Judas Iscariot (2) – Loss

The Story of Judas IscariotSo what else can we learn from the life of Judas? More specifically, what can we learn from the death of Judas? (Please be aware this entry deals with the sensitive topic of suicide.)

Please read Matthew 27:3-5

When someone takes their own life, the impact on those left behind is devastating. When it’s a terminally ill 92 year-old care home resident who takes her life a few weeks after her husband died, one can to an extent understand why she might have chosen to do so. But all the same it is devastating for family and the care home staff alike. When a 32 year-old’s life is turning around after years of depression does so, it shatters parents, siblings, friends and healthcare professionals who supported them alike. Everyone is left drowning in a pool of despair asking ‘Why did they do it?’ ‘What else could we have done?’ ‘What did we do wrong?’

Coming as it did just hours before Christ himself was crucified, for the remaining eleven disciples and the others who followed Jesus, Judas’ death would have been devastating. Yes, he had his fingers in the purse. Yes, he walked in to the garden at Gethsemane and handed over the Messiah. Yes, he had betrayed not just Jesus but that whole group who had gone through so much together in the previous three years. After all, he’d witnessed healings and miracles. He’d listened to the teaching. He’d walked and prayed. He was given the same authority to minister to others as the rest of the disciples. He’d had his feet washed. He received that first communion. Judas had become a friend. A close friend. And then he did that.

Although we do not know the full facts, Judas took his own life out of remorse for the sheer magnitude of what he had done. He condemned an innocent man to death. His suicide was perhaps as impulsive as the act of betrayal. In the end, Judas betrayed himself completely.

Although there is often a link between suicide and mental ill health, three-quarters of those who end their own lives are not in contact with mental health services. Despite the ‘protective factors’ someone may have in place (e.g. a partner or children; receiving and accepting support) the desire to end their own suffering (whatever that may mean for the person concerned) and the burden they believe themselves to be for others, it all becomes too much and they make a decision to end their life.

In that most poignant of paradoxes, the making of that decision often results in the person feeling calmer than they did before. The end is now in sight. And for those of us left behind, there is, in most cases, probably nothing more we could have done.

For those bereaved by suicide, the loss is great. A loss as great as any other death, arguably more so in some circumstances. Those left behind may feel betrayed. They may feel angry with the person who has taken their own life. All the love they gave them. All the time and effort they spent. All the worry and suffering they went through… and then they did that.

Such feelings are natural and normal.

Many deaths leave unanswered questions. When the loss is through suicide, especially if is there is no note or explanation, the unanswered questions may always remain just that, unanswered. That is a heavy cross to bear.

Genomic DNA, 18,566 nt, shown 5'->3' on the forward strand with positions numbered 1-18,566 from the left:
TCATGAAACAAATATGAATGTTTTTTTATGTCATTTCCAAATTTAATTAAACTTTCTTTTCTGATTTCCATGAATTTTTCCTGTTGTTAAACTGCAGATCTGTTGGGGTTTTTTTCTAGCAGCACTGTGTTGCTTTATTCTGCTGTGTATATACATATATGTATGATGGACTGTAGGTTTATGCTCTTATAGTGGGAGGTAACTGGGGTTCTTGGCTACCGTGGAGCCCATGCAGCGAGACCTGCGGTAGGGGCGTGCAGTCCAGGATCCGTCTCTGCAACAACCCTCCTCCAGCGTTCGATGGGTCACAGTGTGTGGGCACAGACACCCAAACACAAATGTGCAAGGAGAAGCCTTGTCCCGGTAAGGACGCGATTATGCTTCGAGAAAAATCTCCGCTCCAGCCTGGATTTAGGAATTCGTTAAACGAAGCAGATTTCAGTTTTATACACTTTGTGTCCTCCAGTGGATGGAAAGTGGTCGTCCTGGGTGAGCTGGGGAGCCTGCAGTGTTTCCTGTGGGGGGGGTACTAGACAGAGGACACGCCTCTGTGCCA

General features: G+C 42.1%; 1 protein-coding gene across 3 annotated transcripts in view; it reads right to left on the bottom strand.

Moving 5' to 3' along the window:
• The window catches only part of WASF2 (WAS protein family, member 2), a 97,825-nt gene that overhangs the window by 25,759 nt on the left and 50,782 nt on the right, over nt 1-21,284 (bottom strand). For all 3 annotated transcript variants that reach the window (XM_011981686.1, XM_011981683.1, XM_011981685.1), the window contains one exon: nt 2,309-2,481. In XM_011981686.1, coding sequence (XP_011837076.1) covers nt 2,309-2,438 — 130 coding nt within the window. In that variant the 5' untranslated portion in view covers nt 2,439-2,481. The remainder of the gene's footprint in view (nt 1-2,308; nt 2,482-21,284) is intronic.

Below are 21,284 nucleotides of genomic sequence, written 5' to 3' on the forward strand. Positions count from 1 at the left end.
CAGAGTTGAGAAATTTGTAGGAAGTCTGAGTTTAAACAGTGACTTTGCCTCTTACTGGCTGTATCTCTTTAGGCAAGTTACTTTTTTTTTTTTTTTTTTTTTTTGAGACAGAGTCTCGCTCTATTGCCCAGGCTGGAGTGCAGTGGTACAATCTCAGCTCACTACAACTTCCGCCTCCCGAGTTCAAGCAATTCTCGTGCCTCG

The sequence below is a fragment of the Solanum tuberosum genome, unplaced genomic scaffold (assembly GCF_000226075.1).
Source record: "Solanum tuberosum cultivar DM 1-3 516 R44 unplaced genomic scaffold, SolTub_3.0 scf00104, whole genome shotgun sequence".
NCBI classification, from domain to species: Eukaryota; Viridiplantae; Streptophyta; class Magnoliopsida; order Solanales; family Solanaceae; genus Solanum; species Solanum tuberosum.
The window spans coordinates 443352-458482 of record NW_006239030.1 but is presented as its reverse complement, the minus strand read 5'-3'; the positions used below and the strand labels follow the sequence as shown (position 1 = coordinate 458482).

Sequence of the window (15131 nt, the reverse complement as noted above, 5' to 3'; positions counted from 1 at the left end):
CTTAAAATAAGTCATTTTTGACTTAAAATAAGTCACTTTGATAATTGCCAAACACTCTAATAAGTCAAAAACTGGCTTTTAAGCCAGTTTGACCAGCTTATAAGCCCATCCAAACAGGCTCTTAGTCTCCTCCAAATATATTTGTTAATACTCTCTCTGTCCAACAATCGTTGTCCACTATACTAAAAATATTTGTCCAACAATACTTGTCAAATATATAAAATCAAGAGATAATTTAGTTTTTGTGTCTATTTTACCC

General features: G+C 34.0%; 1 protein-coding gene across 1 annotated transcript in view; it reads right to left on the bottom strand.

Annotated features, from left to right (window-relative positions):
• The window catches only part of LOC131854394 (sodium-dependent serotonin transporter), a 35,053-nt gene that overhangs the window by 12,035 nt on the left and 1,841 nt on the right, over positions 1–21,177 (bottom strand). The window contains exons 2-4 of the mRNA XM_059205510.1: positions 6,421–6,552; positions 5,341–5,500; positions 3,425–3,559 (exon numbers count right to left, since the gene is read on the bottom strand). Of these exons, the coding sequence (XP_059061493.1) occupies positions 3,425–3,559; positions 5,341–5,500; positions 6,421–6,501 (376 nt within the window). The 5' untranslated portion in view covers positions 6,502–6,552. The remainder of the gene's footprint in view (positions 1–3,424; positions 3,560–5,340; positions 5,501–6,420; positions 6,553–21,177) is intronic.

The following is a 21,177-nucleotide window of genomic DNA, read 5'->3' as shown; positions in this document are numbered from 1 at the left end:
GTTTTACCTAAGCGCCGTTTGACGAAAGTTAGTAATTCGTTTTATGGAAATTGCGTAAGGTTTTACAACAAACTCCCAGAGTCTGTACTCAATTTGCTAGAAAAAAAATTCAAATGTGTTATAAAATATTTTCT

The pain will last and the healing may take a long time. The good memories remain but the loss is deeply felt. Everybody’s journey through grief is different – we all react in different ways and the way one person deals with it is different from another. The methods one uses to deal with such loss will be different and what works for one person doesn’t mean to say that it will work for (or needs to be used by) another person. Grief impacts people in different ways but that too will be different and is not necessarily the same for each. Within all of that, each journey is a valid one and to be respected.

Help for those who have been bereaved by suicide is available at Survivors of Bereavement by Suicide

Help for those experiencing suicidal thoughts is available through The Samaritans or by contacting emergency medical services.

Martha & Mary (1) – Distraction

Martha & MaryWhile some of the stories in A Story to Tell are more difficult to fully relate to, although we do have a choice whether or not to learn from all of them, the story of Martha and Mary at home is probably the most ordinary, domestic incident to be found in the Gospels.

We’ve all been there, haven’t we, either as guest or in receiving guests. Some people sit chatting away, while others… well, you know how it is.

Please read Luke 10:38-42

Are you like Martha? Or are you like Mary?

Many people would say they want to be more like Mary – taking time to sit and listen to Jesus, to talk to him, to spend time with him, to get to know him. To give Jesus intentional attention. And yet, most of us probably feel much more comfortable being like Martha – being busy, doing things, being distracted, giving ourselves a sense of purpose, playing a role.

It’s often the case that when someone comes around for a meal one person looks after the cooking while someone else talks to the guest. And this happens here – Martha, in whose house this takes place, carries on getting everything ready while her younger sister, Mary, sits with Jesus, their guest.

Yet, in the heat of the kitchen, Martha is getting more and more uptight. ‘Oh no, the guests are waiting, the veg are ready but the fish isn’t… and there’s Mary, my sister, not helping at all… she’s just sat there talking to him.’ Martha’s angry and stressed. She needs help and the others are ignoring her.

One can imagine her storming out: ‘Lord, do you not care that my sister has left me to do all the work by myself? Tell her then to help me.’ And bear in mind, we don’t know what else was said either! (This isn’t the only time when Jesus has incurred Martha’s anger, by the way. When their brother Lazarus was dying, she sent for Jesus and made it quite clear how unhappy she was that he hadn’t come sooner – see John 11:21.)